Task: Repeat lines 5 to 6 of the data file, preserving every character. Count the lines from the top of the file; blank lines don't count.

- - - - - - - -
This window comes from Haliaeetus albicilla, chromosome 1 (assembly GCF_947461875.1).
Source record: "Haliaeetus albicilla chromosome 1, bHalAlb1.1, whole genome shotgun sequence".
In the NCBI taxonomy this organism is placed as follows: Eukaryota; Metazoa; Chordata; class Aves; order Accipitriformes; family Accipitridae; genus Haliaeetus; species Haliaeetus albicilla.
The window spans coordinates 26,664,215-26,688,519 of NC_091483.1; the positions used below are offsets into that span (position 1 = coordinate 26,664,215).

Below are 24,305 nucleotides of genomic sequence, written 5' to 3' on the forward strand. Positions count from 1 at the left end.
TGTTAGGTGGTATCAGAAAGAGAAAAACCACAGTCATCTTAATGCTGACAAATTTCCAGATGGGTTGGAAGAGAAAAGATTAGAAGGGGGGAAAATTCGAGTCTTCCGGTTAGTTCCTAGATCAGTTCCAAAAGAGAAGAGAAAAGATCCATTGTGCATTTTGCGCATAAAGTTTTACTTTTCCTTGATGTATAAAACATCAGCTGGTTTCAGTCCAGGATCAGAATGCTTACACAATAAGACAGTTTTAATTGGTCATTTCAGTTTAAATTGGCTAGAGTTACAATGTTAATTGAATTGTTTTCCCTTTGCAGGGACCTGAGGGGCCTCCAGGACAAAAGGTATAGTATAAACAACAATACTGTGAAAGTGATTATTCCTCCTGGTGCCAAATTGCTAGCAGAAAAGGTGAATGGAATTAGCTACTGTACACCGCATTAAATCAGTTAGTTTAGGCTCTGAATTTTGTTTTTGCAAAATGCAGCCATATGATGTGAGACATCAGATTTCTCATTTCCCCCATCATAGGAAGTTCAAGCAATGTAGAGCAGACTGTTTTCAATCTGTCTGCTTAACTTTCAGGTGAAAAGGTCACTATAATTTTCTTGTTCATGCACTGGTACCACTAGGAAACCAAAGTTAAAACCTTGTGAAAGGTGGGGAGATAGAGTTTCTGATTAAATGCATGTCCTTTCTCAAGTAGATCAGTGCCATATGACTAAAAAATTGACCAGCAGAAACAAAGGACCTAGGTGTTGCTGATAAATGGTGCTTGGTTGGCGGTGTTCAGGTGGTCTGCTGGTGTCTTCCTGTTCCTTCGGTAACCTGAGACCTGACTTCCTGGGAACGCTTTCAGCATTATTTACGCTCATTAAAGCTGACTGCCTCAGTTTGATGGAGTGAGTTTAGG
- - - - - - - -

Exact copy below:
Below are 24,305 nucleotides of genomic sequence, written 5' to 3' on the forward strand. Positions count from 1 at the left end.
TGTTAGGTGGTATCAGAAAGAGAAAAACCACAGTCATCTTAATGCTGACAAATTTCCAGATGGGTTGGAAGAGAAAAGATTAGAAGGGGGGAAAATTCGAGTCTTCCGGTTAGTTCCTAGATCAGTTCCAAAAGAGAAGAGAAAAGATCCATTGTGCATTTTGCGCATAAAGTTTTACTTTTCCTTGATGTATAAAACATCAGCTGGTTTCAGTCCAGGATCAGAATGCTTACACAATAAGACAGTTTTAATTGGTCATTTCAGTTTAAATTGGCTAGAGTTACAATGTTAATTGAATTGTTTTCCCTTTGCAGGGACCTGAGGGGCCTCCAGGACAAAAGGTATAGTATAAACAACAATACTGTGAAAGTGATTATTCCTCCTGGTGCCAAATTGCTAGCAGAAAAGGTGAATGGAATTAGCTACTGTACACCGCATTAAATCAGTTAGTTTAGGCTCTGAATTTTGTTTTTGCAAAATGCAGCCATATGATGTGAGACATCAGATTTCTCATTTCCCCCATCATAGGAAGTTCAAGCAATGTAGAGCAGACTGTTTTCAATCTGTCTGCTTAACTTTCAGGTGAAAAGGTCACTATAATTTTCTTGTTCATGCACTGGTACCACTAGGAAACCAAAGTTAAAACCTTGTGAAAGGTGGGGAGATAGAGTTTCTGATTAAATGCATGTCCTTTCTCAAGTAGATCAGTGCCATATGACTAAAAAATTGACCAGCAGAAACAAAGGACCTAGGTGTTGCTGATAAATGGTGCTTGGTTGGCGGTGTTCAGGTGGTCTGCTGGTGTCTTCCTGTTCCTTCGGTAACCTGAGACCTGACTTCCTGGGAACGCTTTCAGCATTATTTACGCTCATTAAAGCTGACTGCCTCAGTTTGATGGAGTGAGTTTAGG